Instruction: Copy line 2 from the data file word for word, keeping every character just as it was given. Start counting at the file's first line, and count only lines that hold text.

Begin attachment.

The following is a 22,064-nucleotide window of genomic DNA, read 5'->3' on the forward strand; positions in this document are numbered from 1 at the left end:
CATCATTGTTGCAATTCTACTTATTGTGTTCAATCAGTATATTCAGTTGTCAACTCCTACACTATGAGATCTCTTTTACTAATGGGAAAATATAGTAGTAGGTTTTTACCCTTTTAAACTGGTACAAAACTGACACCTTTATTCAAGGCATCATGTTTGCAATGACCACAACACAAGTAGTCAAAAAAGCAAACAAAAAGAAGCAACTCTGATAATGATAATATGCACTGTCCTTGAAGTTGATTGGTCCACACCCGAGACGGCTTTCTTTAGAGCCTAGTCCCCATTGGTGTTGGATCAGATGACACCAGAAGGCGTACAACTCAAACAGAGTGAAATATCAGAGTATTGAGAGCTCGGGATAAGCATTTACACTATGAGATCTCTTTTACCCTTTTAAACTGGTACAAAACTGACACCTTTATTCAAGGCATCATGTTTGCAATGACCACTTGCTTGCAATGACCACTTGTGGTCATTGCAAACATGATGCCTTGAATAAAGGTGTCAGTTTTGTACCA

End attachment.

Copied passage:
CATCATTGTTGCAATTCTACTTATTGTGTTCAATCAGTATATTCAGTTGTCAACTCCTACACTATGAGATCTCTTTTACTAATGGGAAAATATAGTAGTAGGTTTTTACCCTTTTAAACTGGTACAAAACTGACACCTTTATTCAAGGCATCATGTTTGCAATGACCACAACACAAGTAGTCAAAAAAGCAAACAAAAAGAAGCAACTCTGATAATGATAATATGCACTGTCCTTGAAGTTGATTGGTCCACACCCGAGACGGCTTTCTTTAGAGCCTAGTCCCCATTGGTGTTGGATCAGATGACACCAGAAGGCGTACAACTCAAACAGAGTGAAATATCAGAGTATTGAGAGCTCGGGATAAGCATTTACACTATGAGATCTCTTTTACCCTTTTAAACTGGTACAAAACTGACACCTTTATTCAAGGCATCATGTTTGCAATGACCACTTGCTTGCAATGACCACTTGTGGTCATTGCAAACATGATGCCTTGAATAAAGGTGTCAGTTTTGTACCA